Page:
Many asset managers and maintenance managers like benchmarking as it allows them to compare themselves with peers in the industry. More importantly, it offers a way to assess how well their department and business are doing and how much it will have to improve to reach targets. Asset performance management (APM) and maintenance have many well-known and well-used benchmarks to evaluate the state of asset performance and to unlock improvement potential. However, the catch is that a bare number does not hold much value without a business context. MaxGrip consultants Ernstjan Meinen and Justin Satink share four asset performance benchmark examples and explain with site assessment examples how context influences results.
If you want to improve the performance of your assets and lower Total Cost of Ownership, it is essential to go beyond maintenance and look at more connected dimensions within an organization. Therefore, at MaxGrip we assess fourteen APM competences belonging to one of three dimensions: management, asset reliability and maintenance execution. In our 25 years experience in Asset Performance Management and maintenance we know that this gives a full and balanced picture of the current APM maturity level and state of a plant. Our extensive database of projects around the world serves as the baseline for the discussed asset performance benchmark.
Management Benchmark: TMC/ARV Ratio
To show the value of business context from a management perspective, we will discuss a benchmark in the area of budget & cost control, namely Total Maintenance Cost (TMC) as a percentage of the Asset Replacement Value (ARV). Total Maintenance Cost are the annual cost of maintaining a site or plant including investment costs, so CAPEX related to maintenance. Asset Replacement Value can be defined as the budget needed to completely replace the production capability of the plant. Commonly, the TMC/ ARV benchmark is set at 3,5%. However, your true desired percentage for this benchmark should also be determined by taking the assets’ age and complexity into consideration.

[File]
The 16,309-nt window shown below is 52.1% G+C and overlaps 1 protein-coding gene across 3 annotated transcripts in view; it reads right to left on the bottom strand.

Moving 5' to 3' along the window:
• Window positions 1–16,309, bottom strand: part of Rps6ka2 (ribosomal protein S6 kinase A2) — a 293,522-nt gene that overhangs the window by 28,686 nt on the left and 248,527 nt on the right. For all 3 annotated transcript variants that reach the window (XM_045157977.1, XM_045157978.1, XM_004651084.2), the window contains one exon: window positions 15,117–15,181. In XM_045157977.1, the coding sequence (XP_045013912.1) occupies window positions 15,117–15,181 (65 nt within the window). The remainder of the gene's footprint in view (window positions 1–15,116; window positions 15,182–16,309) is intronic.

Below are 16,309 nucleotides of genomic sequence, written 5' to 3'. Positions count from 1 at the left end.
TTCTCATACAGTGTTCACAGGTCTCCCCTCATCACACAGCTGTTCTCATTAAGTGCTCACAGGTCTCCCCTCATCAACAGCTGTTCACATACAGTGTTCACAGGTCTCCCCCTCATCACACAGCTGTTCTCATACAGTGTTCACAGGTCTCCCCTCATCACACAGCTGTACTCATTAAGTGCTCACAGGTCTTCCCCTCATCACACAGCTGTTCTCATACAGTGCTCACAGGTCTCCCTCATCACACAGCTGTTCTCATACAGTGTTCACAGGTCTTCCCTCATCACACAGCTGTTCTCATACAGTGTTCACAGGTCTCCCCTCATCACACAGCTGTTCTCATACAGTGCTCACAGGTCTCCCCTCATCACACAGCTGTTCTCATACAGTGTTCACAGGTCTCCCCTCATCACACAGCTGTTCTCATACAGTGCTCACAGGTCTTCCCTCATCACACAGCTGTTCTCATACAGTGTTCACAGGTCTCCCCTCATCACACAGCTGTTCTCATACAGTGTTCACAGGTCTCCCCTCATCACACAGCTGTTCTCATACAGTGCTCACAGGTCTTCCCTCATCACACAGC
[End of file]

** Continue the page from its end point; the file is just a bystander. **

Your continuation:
Let’s show this with two examples of plants we did an AIM, a current state assessment, for.
The pink mark represents a plant that is twenty years old. They are spot on for the TMC/ ARV benchmark with a healthy 3,2%. So, they seem to invest the correct budget to not build up a backlog in asset condition (CAPEX and OPEX). However, when looking more closely and visiting the plant we discovered that the plant already had a considerable backlog in asset condition for critical equipment. With their 3,2% ratio they should actually invest more to avoid a growing backlog problem.
The blue mark represents a site that is only two years old. Although a TMC/ ARV ratio of 2,5% is regarded good by industry standards, they are in the red in our chart. With the young age of the plant this site cannot have a backlog in asset condition. However, we found out that they are spending too much on maintenance and are therefore overmaintaining.
Asset Reliability Benchmark: PM/CM Ratio
The benchmark for Preventive Maintenance (PM) versus Corrective Maintenance (CM) ratio is often used and best practice is usually set at 70-30%. Again business context or differences in definitions can influence that number.